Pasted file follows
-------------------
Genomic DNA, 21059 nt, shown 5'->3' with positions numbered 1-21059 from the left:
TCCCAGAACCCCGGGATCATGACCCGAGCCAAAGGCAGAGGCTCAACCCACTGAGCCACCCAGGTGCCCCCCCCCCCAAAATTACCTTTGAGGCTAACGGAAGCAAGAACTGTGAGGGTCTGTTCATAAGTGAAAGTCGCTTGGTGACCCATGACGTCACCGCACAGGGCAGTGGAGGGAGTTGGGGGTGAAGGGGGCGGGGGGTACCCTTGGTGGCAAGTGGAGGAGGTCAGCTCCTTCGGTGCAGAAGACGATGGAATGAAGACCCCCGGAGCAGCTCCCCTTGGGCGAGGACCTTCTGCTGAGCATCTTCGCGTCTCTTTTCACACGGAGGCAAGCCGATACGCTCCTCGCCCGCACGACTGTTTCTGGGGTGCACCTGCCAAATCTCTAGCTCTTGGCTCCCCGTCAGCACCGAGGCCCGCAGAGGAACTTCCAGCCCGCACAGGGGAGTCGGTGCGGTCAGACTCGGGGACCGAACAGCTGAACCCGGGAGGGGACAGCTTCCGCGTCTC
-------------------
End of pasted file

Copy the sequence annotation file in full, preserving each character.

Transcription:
Genomic DNA, 21059 nt, shown 5'->3' with positions numbered 1-21059 from the left:
TCCCAGAACCCCGGGATCATGACCCGAGCCAAAGGCAGAGGCTCAACCCACTGAGCCACCCAGGTGCCCCCCCCCCCAAAATTACCTTTGAGGCTAACGGAAGCAAGAACTGTGAGGGTCTGTTCATAAGTGAAAGTCGCTTGGTGACCCATGACGTCACCGCACAGGGCAGTGGAGGGAGTTGGGGGTGAAGGGGGCGGGGGGTACCCTTGGTGGCAAGTGGAGGAGGTCAGCTCCTTCGGTGCAGAAGACGATGGAATGAAGACCCCCGGAGCAGCTCCCCTTGGGCGAGGACCTTCTGCTGAGCATCTTCGCGTCTCTTTTCACACGGAGGCAAGCCGATACGCTCCTCGCCCGCACGACTGTTTCTGGGGTGCACCTGCCAAATCTCTAGCTCTTGGCTCCCCGTCAGCACCGAGGCCCGCAGAGGAACTTCCAGCCCGCACAGGGGAGTCGGTGCGGTCAGACTCGGGGACCGAACAGCTGAACCCGGGAGGGGACAGCTTCCGCGTCTC